The Washington Post's White and Babington on what yesterday's House vote means: "The vote sends a clear signal to the Bush administration that both chambers of Congress support the anti-torture legislation and want the government to adopt guidelines that aim to prevent damage to the U.S. image abroad." LINK

More from the Washington Post: "Though lopsided, the vote was largely symbolic and does not put the language into law."

Sen. John McCain is described by the New York Times' Schmitt as "uncharacteristically tight lipped" about the current state of his negotiations with White House National Security Adviser Stephen Hadley. Schmitt also looks at the non-binding House vote in support of the McCain amendment and Chairman Stevens' belief that the language will remain a part of the final bill. LINK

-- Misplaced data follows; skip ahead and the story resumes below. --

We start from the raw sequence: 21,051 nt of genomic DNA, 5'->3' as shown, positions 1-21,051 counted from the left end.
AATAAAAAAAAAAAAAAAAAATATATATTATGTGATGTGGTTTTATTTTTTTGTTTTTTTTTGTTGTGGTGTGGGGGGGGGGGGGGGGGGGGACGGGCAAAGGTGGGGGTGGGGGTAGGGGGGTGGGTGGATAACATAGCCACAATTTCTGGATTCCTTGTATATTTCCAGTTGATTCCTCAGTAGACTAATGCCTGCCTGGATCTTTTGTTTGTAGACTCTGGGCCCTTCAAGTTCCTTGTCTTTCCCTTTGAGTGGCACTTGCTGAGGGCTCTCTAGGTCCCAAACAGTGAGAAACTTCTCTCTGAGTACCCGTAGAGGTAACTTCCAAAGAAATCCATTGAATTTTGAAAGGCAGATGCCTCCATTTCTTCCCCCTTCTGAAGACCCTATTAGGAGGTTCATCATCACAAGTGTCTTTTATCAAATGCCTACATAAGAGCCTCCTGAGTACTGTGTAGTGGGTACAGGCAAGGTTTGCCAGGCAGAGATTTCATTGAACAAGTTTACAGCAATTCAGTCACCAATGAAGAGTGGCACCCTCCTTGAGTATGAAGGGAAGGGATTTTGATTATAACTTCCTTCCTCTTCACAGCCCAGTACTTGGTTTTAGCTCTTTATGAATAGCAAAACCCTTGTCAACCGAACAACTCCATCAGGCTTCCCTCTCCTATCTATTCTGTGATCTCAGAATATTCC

The New York Times pegs its second story on torture to McCain's attendance at a fellow POW's funeral yesterday and delves into some of McCain's experiences while in captivity in Hanoi. LINK

The Kennedy-Kerry amendment to the intelligence spending bill requiring the Director of National Intelligence to provide detailed briefings to the House and Senate intelligence committees on any possible "secret prisons" and the treatment of prisoners there is poised for Senate approval, reports the New York Times. LINK

Alexander Bolton reports in The Hill that Republicans and the White House have discussed adding legislation to the defense appropriations will that would lessen the clout of so-called 527 soft-money groups, in an effort to woo Sen. John McCain (R-AZ), whose anti-torture amendment is holding up the bill's passage. LINK